For more, visit the Mares website by clicking here.

All underwater images by Alex Mustard

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Marine Life & Conservation

Reef-World launches Green Fins Japan!



The Reef-World Foundation, the Onna Village Diving Association, the local government, and Oceana are delighted to announce that Japan is now the 14th country globally to implement the Green Fins initiative – a UN Environment Programme initiative. Onna Village in Okinawa is the first Japanese tourist destination to adopt Green Fins environmental standards to reduce the threats associated with diving and snorkelling on the marine environment.

Green Fins is piloted in Onna Village, Okinawa prefecture, an area renowned for its marine sports and has been working to protect its reefs for many years. Green Fins is implemented as part of the national Sustainable Development Goals project, which aims to manage and illustrate to the local industry how sustainable tourism can play a role in reef conservation. The economic benefits of the reefs benefit not only the fisheries industry but also the tourism industry as it has rocketed in recent decades.

If the project is successful – proving the value of sustainable tourism – the model has the potential to be escalated to a national level. A wide rollout would allow Reef-World to focus on uptake and expansion into other marine tourism and biodiversity hotspots across Japan. Green Fins implementation in Japan would provide practical solutions to many of the common problems faced in the area. It would also help to promote high standards for diving in the country. Improving the quality of the diving industry through Green Fins would demonstrate the added value of Onna Village’s tourism product. This, in turn, will encourage tourists to spend more time and money diving in the region.

Following a week of training by Reef-World (23 to 28 May 2022), Japan now has a national Green Fins team comprised of four fully certified Green Fins Assessors and two Green Fins Coordinators from Oceana and the local government. They will be responsible for recruiting, assessing, training and certifying dive and snorkel operators to become Green Fins members in the country. This involves providing training about the ecology and threats to coral reefs, simple and local everyday solutions to these threats and Green Fins’ environmental standards to dive and snorkel operators. Green Fins membership will help marine tourism operators improve their sustainability and prove they are working hard to follow environmental best practices as a way of attracting eco-minded tourists.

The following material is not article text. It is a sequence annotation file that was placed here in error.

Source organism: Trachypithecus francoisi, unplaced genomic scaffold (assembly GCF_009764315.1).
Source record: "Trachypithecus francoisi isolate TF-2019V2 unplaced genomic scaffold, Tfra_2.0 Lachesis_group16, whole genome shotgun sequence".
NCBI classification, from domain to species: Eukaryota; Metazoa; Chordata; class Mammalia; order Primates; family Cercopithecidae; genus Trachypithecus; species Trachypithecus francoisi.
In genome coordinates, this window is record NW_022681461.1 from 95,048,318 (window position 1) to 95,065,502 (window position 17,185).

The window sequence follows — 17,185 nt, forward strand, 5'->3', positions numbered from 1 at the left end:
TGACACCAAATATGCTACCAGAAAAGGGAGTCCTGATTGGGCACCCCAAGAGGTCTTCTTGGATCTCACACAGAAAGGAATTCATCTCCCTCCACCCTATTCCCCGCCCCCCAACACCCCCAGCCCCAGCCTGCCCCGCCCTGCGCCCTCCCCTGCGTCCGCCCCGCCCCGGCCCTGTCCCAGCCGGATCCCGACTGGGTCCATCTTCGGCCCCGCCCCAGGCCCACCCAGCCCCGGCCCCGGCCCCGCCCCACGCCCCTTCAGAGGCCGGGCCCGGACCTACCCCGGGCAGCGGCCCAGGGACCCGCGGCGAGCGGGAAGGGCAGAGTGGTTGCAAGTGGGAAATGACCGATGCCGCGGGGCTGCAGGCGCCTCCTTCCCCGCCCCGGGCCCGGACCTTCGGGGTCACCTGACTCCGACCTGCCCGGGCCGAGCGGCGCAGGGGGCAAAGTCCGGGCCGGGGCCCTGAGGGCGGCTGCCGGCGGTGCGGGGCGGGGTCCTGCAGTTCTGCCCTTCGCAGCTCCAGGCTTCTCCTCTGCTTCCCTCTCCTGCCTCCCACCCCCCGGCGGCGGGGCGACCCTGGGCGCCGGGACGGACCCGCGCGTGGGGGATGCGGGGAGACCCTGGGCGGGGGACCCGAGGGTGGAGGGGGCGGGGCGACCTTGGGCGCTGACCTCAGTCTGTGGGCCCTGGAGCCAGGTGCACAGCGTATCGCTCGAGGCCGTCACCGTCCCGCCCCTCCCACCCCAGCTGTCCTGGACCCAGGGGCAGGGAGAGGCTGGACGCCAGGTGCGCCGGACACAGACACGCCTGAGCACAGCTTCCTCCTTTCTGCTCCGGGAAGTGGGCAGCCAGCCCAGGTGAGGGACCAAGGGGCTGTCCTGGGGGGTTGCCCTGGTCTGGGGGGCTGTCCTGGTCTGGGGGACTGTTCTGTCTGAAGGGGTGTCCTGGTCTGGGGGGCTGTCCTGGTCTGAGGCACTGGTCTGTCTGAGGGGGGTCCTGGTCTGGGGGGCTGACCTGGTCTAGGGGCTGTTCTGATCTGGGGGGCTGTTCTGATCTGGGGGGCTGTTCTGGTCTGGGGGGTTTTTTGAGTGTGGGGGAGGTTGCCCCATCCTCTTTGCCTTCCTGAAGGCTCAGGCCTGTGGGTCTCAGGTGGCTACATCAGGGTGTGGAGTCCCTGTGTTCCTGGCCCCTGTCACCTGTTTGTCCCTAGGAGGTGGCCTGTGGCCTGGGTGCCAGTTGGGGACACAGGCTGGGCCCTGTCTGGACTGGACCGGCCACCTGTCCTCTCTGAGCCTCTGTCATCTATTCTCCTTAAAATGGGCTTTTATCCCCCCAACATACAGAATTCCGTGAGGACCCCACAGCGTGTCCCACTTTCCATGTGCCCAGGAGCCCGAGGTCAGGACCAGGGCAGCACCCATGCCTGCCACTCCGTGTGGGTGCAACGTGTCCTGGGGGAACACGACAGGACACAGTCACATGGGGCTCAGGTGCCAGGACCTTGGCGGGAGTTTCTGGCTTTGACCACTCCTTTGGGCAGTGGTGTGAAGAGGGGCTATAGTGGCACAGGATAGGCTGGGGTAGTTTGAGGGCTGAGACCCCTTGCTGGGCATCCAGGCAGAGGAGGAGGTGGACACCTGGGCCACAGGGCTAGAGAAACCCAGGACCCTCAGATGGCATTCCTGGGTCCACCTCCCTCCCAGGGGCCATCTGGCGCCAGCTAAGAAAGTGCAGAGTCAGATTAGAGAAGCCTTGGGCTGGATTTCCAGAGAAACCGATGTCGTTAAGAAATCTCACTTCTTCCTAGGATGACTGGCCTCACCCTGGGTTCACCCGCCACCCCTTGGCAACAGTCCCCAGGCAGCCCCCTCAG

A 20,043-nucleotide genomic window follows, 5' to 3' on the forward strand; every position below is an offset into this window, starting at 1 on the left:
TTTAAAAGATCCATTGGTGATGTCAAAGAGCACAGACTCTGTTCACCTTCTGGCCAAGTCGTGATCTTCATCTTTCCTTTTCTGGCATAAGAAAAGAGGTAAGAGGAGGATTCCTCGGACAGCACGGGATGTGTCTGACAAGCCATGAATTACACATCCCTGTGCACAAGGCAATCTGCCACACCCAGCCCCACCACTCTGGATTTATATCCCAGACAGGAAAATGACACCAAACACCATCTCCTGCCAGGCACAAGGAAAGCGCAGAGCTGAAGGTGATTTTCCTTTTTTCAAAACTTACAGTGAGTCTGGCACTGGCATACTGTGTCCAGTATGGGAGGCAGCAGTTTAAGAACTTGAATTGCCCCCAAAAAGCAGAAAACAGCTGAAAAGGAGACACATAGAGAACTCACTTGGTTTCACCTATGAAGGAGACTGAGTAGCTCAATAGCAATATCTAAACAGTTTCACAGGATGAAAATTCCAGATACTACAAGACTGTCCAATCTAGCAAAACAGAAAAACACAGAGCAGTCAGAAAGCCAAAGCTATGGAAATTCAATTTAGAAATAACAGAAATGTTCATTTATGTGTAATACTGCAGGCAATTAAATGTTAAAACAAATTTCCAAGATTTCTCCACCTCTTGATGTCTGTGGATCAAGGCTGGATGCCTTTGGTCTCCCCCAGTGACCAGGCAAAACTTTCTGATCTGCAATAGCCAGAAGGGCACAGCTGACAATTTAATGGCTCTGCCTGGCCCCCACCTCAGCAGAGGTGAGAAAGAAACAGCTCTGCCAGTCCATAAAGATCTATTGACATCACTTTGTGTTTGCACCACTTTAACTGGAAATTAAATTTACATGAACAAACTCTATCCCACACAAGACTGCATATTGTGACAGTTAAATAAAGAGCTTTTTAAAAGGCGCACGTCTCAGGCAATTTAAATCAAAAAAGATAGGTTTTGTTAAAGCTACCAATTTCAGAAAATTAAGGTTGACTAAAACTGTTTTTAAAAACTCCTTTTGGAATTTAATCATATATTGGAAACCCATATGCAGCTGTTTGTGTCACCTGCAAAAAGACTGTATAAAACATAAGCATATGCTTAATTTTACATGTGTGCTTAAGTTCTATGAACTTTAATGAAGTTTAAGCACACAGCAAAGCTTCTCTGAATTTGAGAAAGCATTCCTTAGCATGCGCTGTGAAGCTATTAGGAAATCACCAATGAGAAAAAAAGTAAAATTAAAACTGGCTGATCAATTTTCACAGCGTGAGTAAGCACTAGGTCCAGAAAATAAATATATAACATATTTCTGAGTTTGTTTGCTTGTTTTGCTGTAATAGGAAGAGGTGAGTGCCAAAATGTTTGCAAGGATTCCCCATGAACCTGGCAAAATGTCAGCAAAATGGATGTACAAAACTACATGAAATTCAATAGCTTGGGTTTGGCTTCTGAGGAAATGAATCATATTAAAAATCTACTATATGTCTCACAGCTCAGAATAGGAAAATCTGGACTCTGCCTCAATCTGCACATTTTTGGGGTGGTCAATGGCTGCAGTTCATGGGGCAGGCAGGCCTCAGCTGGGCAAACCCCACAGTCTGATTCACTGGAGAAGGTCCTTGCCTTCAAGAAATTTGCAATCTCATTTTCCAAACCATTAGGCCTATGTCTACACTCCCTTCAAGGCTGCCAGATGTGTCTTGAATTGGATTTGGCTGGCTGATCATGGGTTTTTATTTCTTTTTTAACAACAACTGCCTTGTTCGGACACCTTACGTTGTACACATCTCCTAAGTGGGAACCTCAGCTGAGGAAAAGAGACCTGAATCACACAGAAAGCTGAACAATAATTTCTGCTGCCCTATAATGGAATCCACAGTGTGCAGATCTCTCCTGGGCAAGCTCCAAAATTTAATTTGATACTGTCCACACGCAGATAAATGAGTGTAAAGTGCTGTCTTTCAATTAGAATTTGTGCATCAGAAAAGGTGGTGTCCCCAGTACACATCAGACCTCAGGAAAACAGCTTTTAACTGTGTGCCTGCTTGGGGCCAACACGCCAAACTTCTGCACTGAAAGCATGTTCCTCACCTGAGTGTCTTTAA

James Harvey, Director at The Reef-World Foundation, said: “We are really excited to finally introduce Green Fins in Japan. We have been planning this for almost three years, but the travel restrictions related to the pandemic hindered progress. The diving industry in Okinawa and the marine life upon which it has been built is so unique, it must be preserved for generations to come. The Okinawa diving community is very passionate about protecting their marine environment, and Green Fins has given them an opportunity to collectively work to reduce their environmental impact and pursue exemplary environmental standards.”

Diving and snorkelling related damage to sensitive marine ecosystems, including coral reefs, is becoming an increasingly significant issue. This damage makes them less likely to survive other local and wider stressors, such as overfishing or plastic debris and the effects of climate change. Based on robust individual assessments, the Green Fins initiative helps identify and mitigate these risks by providing environmental consultation and support to dive and snorkel operators. Through Green Fins implementation in Japan, Reef-World aims to reduce negative environmental impacts in the region by reaching 10 marine tourism operators, training 50 dive guides and raising awareness of sustainability best practices among 10,000 tourists in the first year.

Yuta Kawamoto, CEO of Oceana, said: “Green Fins will help to unify all the conservation efforts in Okinawa by applying the guidelines in many areas and raising tourists awareness. We hope this will increase the sustainable value in the diving industry and in turn increase the diving standards in the country.”

Green Fins is a UN Environment Programme initiative, internationally coordinated by The Reef-World Foundation, which aims to protect and conserve coral reefs through environmentally friendly guidelines to promote a sustainable diving and snorkelling tourism industry. Green Fins provides the only internationally recognised environmental standards for the diving and snorkelling industry and has a robust assessment system to measure compliance.

To date, four dive operators in Onna Village have joined the global network of 600+ trained and assessed Green Fins members. These are: Benthos Divers, Okinawa Diving Center, Arch Angel and Pink Marlin Club. There has also been significant interest from other operators, even those that are not located in Onna Village, for Green Fins training and assessment.

Suika Tsumita from Oceana said: “Green Fins serve as an important tool for local diving communities to move towards a more sustainable use of their dive sites; so that they can maintain their scenic beauty and biological richness to provide livelihoods for many generations to come.”

For more information, please visit or Dive and snorkel operators interested in signing up for Green Fins can find the membership application form at:

Dive and snorkel operators in Japan interested in signing up to be Green Fins members can contact the Green Fins Japan team at